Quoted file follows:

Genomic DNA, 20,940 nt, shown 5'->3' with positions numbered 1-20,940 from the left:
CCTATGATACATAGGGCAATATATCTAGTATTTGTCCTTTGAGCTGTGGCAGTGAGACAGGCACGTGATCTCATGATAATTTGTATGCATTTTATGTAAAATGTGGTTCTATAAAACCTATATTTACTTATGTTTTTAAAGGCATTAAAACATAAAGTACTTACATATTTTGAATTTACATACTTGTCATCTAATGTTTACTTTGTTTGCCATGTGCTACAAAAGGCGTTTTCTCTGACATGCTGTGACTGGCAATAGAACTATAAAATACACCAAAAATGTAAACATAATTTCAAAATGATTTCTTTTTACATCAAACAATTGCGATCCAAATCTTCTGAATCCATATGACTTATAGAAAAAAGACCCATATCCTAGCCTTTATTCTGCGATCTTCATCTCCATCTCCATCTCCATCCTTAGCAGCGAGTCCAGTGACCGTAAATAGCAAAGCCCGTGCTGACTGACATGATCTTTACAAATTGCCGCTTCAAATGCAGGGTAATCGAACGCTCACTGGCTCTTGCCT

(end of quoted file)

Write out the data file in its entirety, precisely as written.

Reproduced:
Genomic DNA, 20,940 nt, shown 5'->3' with positions numbered 1-20,940 from the left:
CCTATGATACATAGGGCAATATATCTAGTATTTGTCCTTTGAGCTGTGGCAGTGAGACAGGCACGTGATCTCATGATAATTTGTATGCATTTTATGTAAAATGTGGTTCTATAAAACCTATATTTACTTATGTTTTTAAAGGCATTAAAACATAAAGTACTTACATATTTTGAATTTACATACTTGTCATCTAATGTTTACTTTGTTTGCCATGTGCTACAAAAGGCGTTTTCTCTGACATGCTGTGACTGGCAATAGAACTATAAAATACACCAAAAATGTAAACATAATTTCAAAATGATTTCTTTTTACATCAAACAATTGCGATCCAAATCTTCTGAATCCATATGACTTATAGAAAAAAGACCCATATCCTAGCCTTTATTCTGCGATCTTCATCTCCATCTCCATCTCCATCCTTAGCAGCGAGTCCAGTGACCGTAAATAGCAAAGCCCGTGCTGACTGACATGATCTTTACAAATTGCCGCTTCAAATGCAGGGTAATCGAACGCTCACTGGCTCTTGCCT